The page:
BUSINESS AND ECONOMY
The merger between Aberdeen Asset Management and Standard Life is set to complete today, after the deal cleared its final hurdle on Friday when the Court of Session in Edinburgh gave it the green light. Martin Gilbert sets out in The Telegraph why the new entity will be better equipped to provide a more dynamic approach to savings and investment.
Nuclear industry giants have been called into talks with the UK government to present plans for small modular reactors, which are a fraction of the size and cost of major nuclear power stations such as the controversial Hinkley Point project. The government has been criticised for a lack of action on these plans after signalling a key role for the technology two years ago. Renewed interest in the technology is a boost for the nuclear industry.
Leading economist Kenneth Rogoff, professor of economics at Harvard University, has said that negative interest rates will be required in the next recession, and suggested that central banks should do more to prepare for this. Rogoff believes negative interest rates are more effective than the favoured policy of quantitative easing, and has suggested that economists’ concerns that cutting interest rates below zero would stop the flow of cash is outdated in an era where we rely on electronic payment systems.
The week ahead
The battle of words between North Korea and the US saw markets jittery last week, and the ongoing uncertainty and unpredictability of both leaders will continue to cause trepidation for traders.
This week sees a host of UK economic releases, including inflation data, retail sales, and jobs data, and market watchers will be looking to see how the pound fares.
In the US, the Federal Open Market Committee minutes will keep the dollar in focus amid tentative signs of a resurgence. US high street retailers including Gap, Walmart, Home Depot and Urban Outfitters release their numbers this week, while FTSE 100 companies reporting include Balfour Beatty, Kingfisher, and insurance provider Admiral.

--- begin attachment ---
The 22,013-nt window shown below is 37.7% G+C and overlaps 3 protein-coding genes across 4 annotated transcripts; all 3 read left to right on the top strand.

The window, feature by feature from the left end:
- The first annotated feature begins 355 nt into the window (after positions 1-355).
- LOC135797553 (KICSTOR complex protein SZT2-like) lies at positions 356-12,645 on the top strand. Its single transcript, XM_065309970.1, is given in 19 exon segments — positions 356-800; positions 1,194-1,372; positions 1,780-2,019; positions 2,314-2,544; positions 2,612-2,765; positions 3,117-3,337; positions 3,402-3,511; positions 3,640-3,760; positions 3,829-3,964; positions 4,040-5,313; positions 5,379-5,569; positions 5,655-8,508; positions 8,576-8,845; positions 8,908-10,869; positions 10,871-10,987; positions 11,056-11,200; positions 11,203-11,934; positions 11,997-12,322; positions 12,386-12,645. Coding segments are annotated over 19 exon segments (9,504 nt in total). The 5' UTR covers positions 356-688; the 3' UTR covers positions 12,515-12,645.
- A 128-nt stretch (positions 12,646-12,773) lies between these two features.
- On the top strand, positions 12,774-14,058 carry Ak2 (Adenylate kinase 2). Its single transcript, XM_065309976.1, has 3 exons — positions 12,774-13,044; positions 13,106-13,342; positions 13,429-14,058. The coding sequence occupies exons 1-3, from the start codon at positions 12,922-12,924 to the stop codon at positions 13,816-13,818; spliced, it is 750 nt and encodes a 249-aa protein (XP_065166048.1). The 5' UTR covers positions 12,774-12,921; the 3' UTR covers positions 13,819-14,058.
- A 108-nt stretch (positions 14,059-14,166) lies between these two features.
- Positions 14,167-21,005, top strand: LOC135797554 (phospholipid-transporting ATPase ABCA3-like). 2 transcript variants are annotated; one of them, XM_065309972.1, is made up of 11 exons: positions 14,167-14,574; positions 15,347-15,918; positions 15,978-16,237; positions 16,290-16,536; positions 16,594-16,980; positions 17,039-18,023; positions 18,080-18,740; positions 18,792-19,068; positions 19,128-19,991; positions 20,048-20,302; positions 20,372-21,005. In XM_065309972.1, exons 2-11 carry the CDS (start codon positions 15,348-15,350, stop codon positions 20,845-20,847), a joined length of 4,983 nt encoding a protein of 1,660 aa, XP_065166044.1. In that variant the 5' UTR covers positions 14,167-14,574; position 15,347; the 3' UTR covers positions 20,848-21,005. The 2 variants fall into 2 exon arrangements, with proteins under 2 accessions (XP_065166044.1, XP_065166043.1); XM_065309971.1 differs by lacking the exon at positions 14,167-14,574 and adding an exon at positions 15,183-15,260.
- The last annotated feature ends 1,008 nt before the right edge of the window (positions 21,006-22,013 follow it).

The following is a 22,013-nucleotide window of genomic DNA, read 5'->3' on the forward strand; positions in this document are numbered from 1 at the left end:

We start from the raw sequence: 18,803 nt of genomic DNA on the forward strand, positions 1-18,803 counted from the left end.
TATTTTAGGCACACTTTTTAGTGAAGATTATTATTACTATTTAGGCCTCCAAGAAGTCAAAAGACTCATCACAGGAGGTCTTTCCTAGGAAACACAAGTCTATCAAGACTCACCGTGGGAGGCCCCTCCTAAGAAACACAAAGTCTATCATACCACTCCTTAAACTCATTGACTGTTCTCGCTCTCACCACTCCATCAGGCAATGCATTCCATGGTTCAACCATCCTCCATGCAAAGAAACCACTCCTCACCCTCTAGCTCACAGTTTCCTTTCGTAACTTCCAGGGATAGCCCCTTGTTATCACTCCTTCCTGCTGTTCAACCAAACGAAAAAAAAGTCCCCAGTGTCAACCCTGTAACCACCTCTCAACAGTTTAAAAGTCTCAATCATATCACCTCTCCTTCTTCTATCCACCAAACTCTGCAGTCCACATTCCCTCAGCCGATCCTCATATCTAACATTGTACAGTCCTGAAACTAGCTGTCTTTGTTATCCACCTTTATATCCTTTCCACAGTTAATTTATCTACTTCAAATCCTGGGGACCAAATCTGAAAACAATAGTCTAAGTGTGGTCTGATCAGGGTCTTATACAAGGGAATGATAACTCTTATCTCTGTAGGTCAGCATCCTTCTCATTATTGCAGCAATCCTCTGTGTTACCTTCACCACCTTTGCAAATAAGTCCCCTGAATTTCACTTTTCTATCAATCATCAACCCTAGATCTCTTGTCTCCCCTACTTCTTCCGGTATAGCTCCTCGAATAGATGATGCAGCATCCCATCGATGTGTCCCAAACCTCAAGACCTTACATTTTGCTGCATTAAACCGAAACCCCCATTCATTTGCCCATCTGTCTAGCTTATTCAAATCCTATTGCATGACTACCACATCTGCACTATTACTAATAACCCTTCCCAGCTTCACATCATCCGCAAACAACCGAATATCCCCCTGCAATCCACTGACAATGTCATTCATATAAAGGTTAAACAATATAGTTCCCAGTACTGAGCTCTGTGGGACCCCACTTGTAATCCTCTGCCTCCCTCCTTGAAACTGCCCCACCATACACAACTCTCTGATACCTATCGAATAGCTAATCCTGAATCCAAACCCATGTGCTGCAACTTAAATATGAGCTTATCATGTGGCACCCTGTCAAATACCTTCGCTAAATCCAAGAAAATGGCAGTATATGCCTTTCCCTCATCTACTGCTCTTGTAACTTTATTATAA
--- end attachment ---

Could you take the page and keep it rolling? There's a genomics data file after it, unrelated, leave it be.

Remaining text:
Real Good Food
Akers Biosciences, Bovis Homes, Clarkson, Caledonia Mining Corporation
Albion Venture Capital Trust, Vedanta Resources, Zananga Iron Ore
International Economic Announcements
(11:00) Industrial Production (EU)
COLUMNS OF NOTE
In The Sunday Times, Kevin Pringle urges Donald Trump to tread carefully on Korea for fear of nuclear war, and argues that the “madman theory” approach to international relations Trump seems to be exercising has been proved ineffective.
Al Gore was in the UK last week to launch a new film, An Inconvenient Sequel: Truth to Power. The Conversation asked Gore about his motivation for producing the sequel and his view on what’s needed to solve the climate crisis.
DID YOU KNOW?
The 14th August is Pakistan Independence Day, which commemorates the day the country was declared a sovereign nation following the end of the British Raj in 1947.
House of Commons
In recess until 5th September
House of Lords
In recess until 5th September
In recess until 5th September